Discrimination and hate crimes against Asian Americans and Pacific Islanders are nothing new in the United States, but over the past year there has been a spike in hate incidents nationwide. One such attack against an Asian American occurred in Portland, in March. Mainers took note. And spoke out.
Bangor’s Peace and Justice Center held a vigil for victims of hate crimes against Asian Americans and Pacific Islanders at Peirce Park on March 25. Before a crowd of about 40, speakers told personal stories of facing racist hate, and attendees wrote colorful chalk messages of support on the plaza.
On March 28, a crowd of approximately 100 people gathered in front of Portland City Hall to protest anti-Asian hate and to rally for multiracial solidarity. The rally was organized by Marpheen Chann, president of the Cambodian Community Association of Maine, in the wake of nationwide anti-Asian rhetoric and violence. Chann said he wanted to show the community that hate has no home in Maine, and he urged all Mainers to work together on the local and state levels to end violence. Savy Kuch, COVID-19 project coordinator of the Cambodian Association, said, “We are a strong-willed, collective group of people who are trying to live the American dream and survive years of trauma, only to be reminded that we are still running from certain hate crimes against our very existence.”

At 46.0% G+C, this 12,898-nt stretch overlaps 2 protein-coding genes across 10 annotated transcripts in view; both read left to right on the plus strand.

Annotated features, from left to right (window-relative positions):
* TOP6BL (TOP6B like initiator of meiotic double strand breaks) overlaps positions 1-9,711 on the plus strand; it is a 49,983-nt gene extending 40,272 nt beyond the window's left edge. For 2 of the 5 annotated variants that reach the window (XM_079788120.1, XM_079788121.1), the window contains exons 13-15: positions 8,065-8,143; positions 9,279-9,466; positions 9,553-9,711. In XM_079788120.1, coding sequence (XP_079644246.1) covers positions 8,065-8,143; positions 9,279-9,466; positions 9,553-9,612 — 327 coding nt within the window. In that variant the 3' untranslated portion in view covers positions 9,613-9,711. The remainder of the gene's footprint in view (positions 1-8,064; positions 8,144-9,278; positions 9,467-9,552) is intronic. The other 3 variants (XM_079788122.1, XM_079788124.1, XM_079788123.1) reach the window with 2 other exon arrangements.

A vigil against anti-Asian violence took place in Payson Park in Portland on March 30. The vigil was organized by United Asian Communities, Portland Public Schools, and the Greater Portland Immigrant Center. The message of the vigil was “Together, we will remember the lives lost. Together, we will honor the victims of hate. Together, we will unify and heal.” Navii Chhay, who was the victim of anti-Asian aggression while in her car in Portland on March 15, spoke at the rally. “I never dreamed this could happen to me. I was attacked for no other reason than my Asian heritage,” she told the crowd.
On March 31, the Holocaust and Human Rights Center of Maine hosted a panel discussion on the Asian American Youth Experience in Maine. “What has made me have hope is the rallies and the vigils that show that people do care. But I want to make sure this doesn’t become just a trend, but more so a movement,” said panelist Zabrina Richards